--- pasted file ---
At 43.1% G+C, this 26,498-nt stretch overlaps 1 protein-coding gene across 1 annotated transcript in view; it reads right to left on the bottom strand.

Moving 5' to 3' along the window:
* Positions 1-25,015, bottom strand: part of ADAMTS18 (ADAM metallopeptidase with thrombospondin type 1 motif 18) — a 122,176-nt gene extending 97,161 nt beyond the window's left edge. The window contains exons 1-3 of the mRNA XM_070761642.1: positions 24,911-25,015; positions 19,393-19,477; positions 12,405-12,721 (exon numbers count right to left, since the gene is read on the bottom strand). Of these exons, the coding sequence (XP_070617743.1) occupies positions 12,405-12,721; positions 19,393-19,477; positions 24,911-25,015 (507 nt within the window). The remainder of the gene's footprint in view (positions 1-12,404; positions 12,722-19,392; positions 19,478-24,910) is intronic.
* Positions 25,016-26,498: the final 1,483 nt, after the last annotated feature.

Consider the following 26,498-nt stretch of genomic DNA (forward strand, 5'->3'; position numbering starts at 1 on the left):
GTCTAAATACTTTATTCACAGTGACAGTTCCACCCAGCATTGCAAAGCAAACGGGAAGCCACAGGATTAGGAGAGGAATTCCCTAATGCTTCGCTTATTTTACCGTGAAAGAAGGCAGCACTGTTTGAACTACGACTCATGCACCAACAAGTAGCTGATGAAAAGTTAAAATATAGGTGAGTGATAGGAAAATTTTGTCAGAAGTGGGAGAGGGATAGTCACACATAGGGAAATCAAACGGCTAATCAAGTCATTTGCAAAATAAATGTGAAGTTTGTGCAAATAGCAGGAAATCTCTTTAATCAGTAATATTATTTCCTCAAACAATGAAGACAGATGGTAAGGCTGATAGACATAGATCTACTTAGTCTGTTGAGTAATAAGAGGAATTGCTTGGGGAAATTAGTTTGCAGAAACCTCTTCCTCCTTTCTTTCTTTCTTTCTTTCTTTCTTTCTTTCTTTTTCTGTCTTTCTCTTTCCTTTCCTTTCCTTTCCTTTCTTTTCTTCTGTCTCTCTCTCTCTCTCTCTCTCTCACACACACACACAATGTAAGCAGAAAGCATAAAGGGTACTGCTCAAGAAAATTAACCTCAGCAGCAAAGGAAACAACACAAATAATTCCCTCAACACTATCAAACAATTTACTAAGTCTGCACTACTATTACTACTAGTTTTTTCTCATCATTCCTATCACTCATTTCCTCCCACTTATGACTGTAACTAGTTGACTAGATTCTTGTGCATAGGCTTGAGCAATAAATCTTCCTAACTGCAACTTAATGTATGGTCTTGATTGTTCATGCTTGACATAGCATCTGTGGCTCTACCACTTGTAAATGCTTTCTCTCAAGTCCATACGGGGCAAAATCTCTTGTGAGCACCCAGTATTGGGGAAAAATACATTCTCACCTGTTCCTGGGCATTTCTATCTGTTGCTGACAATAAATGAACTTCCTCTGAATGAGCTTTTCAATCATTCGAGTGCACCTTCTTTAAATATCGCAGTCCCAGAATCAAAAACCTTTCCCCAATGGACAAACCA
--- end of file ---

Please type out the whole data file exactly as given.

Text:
At 43.1% G+C, this 26,498-nt stretch overlaps 1 protein-coding gene across 1 annotated transcript in view; it reads right to left on the bottom strand.

Moving 5' to 3' along the window:
* Positions 1-25,015, bottom strand: part of ADAMTS18 (ADAM metallopeptidase with thrombospondin type 1 motif 18) — a 122,176-nt gene extending 97,161 nt beyond the window's left edge. The window contains exons 1-3 of the mRNA XM_070761642.1: positions 24,911-25,015; positions 19,393-19,477; positions 12,405-12,721 (exon numbers count right to left, since the gene is read on the bottom strand). Of these exons, the coding sequence (XP_070617743.1) occupies positions 12,405-12,721; positions 19,393-19,477; positions 24,911-25,015 (507 nt within the window). The remainder of the gene's footprint in view (positions 1-12,404; positions 12,722-19,392; positions 19,478-24,910) is intronic.
* Positions 25,016-26,498: the final 1,483 nt, after the last annotated feature.

Consider the following 26,498-nt stretch of genomic DNA (forward strand, 5'->3'; position numbering starts at 1 on the left):
GTCTAAATACTTTATTCACAGTGACAGTTCCACCCAGCATTGCAAAGCAAACGGGAAGCCACAGGATTAGGAGAGGAATTCCCTAATGCTTCGCTTATTTTACCGTGAAAGAAGGCAGCACTGTTTGAACTACGACTCATGCACCAACAAGTAGCTGATGAAAAGTTAAAATATAGGTGAGTGATAGGAAAATTTTGTCAGAAGTGGGAGAGGGATAGTCACACATAGGGAAATCAAACGGCTAATCAAGTCATTTGCAAAATAAATGTGAAGTTTGTGCAAATAGCAGGAAATCTCTTTAATCAGTAATATTATTTCCTCAAACAATGAAGACAGATGGTAAGGCTGATAGACATAGATCTACTTAGTCTGTTGAGTAATAAGAGGAATTGCTTGGGGAAATTAGTTTGCAGAAACCTCTTCCTCCTTTCTTTCTTTCTTTCTTTCTTTCTTTCTTTCTTTTTCTGTCTTTCTCTTTCCTTTCCTTTCCTTTCCTTTCTTTTCTTCTGTCTCTCTCTCTCTCTCTCTCTCTCACACACACACACAATGTAAGCAGAAAGCATAAAGGGTACTGCTCAAGAAAATTAACCTCAGCAGCAAAGGAAACAACACAAATAATTCCCTCAACACTATCAAACAATTTACTAAGTCTGCACTACTATTACTACTAGTTTTTTCTCATCATTCCTATCACTCATTTCCTCCCACTTATGACTGTAACTAGTTGACTAGATTCTTGTGCATAGGCTTGAGCAATAAATCTTCCTAACTGCAACTTAATGTATGGTCTTGATTGTTCATGCTTGACATAGCATCTGTGGCTCTACCACTTGTAAATGCTTTCTCTCAAGTCCATACGGGGCAAAATCTCTTGTGAGCACCCAGTATTGGGGAAAAATACATTCTCACCTGTTCCTGGGCATTTCTATCTGTTGCTGACAATAAATGAACTTCCTCTGAATGAGCTTTTCAATCATTCGAGTGCACCTTCTTTAAATATCGCAGTCCCAGAATCAAAAACCTTTCCCCAATGGACAAACCA